It is crucial to note key discussion points from previous meetings as well, as these provide context to the current discussions and can help meeting attendees follow the progression of topics over time.

When recording decisions made in a board meeting, detail is necessary but maintain a balance. You want to include the highlights of the discussion but avoid getting into too much detail. This approach keeps the minutes concise and ensures the record accurately reflects the intent of the decision made.

Additionally, it’s worth mentioning that when you’re preparing for a new meeting, reviewing other meeting minutes can be beneficial. This allows for an understanding of what has been previously discussed, enabling a more focused and informed discussion.

Follow Up and Ask For Feedback

After the meeting, take the time to review and summarize the key points, decisions, and action items that were discussed. When done, send your minutes to the rest of the team.

It is important to distribute them to all attendees for their review and confirmation. This step is crucial as it helps to ensure that everyone has a clear understanding of what was discussed.

You can easily improve the quality of your notes by asking for feedback from the attendees. You can even invite your team to edit the notes together (more on that in a moment).

Use Clear and Concise Language

When writing meeting minutes, it is important to use clear and concise language that is easy to understand. Here are a few tips that will make your team’s life easier:

  • πŸ‡ Use short, simple sentences to convey your ideas.
  • βš™οΈ Avoid using overly complex or technical vocabulary.
  • ⚑️ Use active voice instead of passive voice.
  • πŸ—‘οΈ Eliminate unnecessary words or phrases.
  • 🌟 Use familiar terms and avoid acronyms or abbreviations.
  • πŸͺ¨ Break up long paragraphs into smaller, more manageable chunks.
  • πŸ‘€ Consider using examples or visual aids to help illustrate your points more effectively.

Finally, use headings and bullet points to organize the document and make it easier to read. This will ensure that your minutes are useful for the attendees and also across your organization.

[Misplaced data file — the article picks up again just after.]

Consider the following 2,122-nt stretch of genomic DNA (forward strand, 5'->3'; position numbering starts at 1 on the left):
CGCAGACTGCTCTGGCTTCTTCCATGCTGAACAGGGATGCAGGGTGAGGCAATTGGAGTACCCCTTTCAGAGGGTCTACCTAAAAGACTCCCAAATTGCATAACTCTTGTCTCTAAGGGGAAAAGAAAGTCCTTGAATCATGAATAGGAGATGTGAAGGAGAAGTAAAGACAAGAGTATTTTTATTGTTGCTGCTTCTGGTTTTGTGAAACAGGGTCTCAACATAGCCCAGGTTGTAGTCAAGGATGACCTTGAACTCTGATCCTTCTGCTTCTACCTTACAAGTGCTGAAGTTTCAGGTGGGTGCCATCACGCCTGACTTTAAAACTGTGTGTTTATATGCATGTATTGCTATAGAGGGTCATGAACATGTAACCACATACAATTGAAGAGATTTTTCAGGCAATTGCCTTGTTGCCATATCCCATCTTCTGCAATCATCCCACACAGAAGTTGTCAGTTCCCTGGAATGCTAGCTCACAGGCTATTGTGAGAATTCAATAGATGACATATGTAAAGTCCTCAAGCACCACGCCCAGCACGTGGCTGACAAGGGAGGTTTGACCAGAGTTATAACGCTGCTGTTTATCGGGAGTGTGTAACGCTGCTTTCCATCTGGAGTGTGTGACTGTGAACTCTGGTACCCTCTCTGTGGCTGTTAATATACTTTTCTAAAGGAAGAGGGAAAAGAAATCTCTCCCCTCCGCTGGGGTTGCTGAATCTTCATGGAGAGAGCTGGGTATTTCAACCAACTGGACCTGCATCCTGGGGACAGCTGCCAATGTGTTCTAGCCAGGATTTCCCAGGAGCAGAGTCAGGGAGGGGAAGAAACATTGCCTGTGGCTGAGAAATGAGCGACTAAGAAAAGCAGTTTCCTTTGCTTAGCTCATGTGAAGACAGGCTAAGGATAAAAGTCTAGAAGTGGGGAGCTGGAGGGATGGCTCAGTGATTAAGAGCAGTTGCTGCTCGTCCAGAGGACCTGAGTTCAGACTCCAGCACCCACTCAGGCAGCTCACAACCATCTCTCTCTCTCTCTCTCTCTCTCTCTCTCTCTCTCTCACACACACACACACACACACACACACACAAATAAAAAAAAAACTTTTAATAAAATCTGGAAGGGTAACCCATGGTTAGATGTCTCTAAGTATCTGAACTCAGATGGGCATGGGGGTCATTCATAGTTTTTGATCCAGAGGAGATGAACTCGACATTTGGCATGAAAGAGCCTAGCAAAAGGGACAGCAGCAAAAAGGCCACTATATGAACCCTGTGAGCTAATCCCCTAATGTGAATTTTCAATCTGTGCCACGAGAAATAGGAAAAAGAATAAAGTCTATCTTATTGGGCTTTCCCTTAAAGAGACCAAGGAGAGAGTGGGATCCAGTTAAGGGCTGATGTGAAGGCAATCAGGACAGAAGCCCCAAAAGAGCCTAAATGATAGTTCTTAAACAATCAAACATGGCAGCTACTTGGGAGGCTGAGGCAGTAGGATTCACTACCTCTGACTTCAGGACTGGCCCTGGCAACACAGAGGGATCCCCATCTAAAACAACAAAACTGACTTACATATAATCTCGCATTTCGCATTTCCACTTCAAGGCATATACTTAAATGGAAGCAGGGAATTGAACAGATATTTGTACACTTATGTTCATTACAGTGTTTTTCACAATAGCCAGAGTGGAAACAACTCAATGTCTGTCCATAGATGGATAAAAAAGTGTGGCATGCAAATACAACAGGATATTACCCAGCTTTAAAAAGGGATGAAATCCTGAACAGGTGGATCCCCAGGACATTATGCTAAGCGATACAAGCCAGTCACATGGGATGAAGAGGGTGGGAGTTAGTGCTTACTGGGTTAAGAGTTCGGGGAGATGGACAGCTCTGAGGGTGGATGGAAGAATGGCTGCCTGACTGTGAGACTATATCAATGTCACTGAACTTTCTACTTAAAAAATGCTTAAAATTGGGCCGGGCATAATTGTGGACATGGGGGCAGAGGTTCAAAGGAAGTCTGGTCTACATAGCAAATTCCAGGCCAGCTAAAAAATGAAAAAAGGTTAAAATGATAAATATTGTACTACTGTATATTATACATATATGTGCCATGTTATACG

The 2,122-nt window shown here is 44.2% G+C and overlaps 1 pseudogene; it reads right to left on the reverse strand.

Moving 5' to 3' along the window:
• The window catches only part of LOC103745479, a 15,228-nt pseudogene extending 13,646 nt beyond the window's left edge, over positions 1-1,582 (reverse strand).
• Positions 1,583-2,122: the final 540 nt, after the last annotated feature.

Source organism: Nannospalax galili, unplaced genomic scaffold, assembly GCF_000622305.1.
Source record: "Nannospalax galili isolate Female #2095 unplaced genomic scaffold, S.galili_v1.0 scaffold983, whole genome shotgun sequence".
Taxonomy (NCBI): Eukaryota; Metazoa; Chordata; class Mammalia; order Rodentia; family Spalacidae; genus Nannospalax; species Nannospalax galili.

Write in an Objective and Accurate Tone

Writing meeting minutes in an objective, impartial, and accurate manner is crucial. Avoid opinions and personal comments, and stick to the facts and main points discussed.

Using clear and concise language can also help maintain an objective and accurate tone. Avoid using overly complex or flowery language, and instead focus on using simple, direct language.

Maintain a sense of impartiality when writing meeting minutes. Avoid taking sides or showing favoritism towards any particular individuals or viewpoints. Instead, present the information in a neutral and balanced manner that accurately reflects the discussion that took place.

Keep Your Meeting Minutes Consistent

Having a format or template will help you keep your notes consistent. This, in turn, will make the minutes easier to read and understand, saving your team time and effort down the road.

Not sure where to start? Here’s a free meeting agenda template that can serve as the roadmap for your next meeting. With a clear structure in place, all you have to do is fill in the blanks.

πŸ€” Is There a Simpler Way to Capture Meeting Minutes?

Writing effective meeting minutes doesn’t have to be difficult. With πŸ‘ Taskade, you can easily capture and organize meeting minutes while chatting and collaborating with your team without having to shuffle multiple apps. Here’s how Taskade can make your meetings better:

  1. ⚑️ Real-time note-taking: Taskade allows you to take notes in real-time during the meeting, so you can capture the key discussion points and any decisions made. 
  2. 🀝 Collaboration: With Taskade, your entire team can work, chat, and take notes in the same project, at the same time. Everything is synchronized in real-time.
  3. πŸ‘¨β€πŸ’» Built-in video chat: You can host your meeting with Taskade’s built-in video call feature, allowing for seamless collaboration with your team.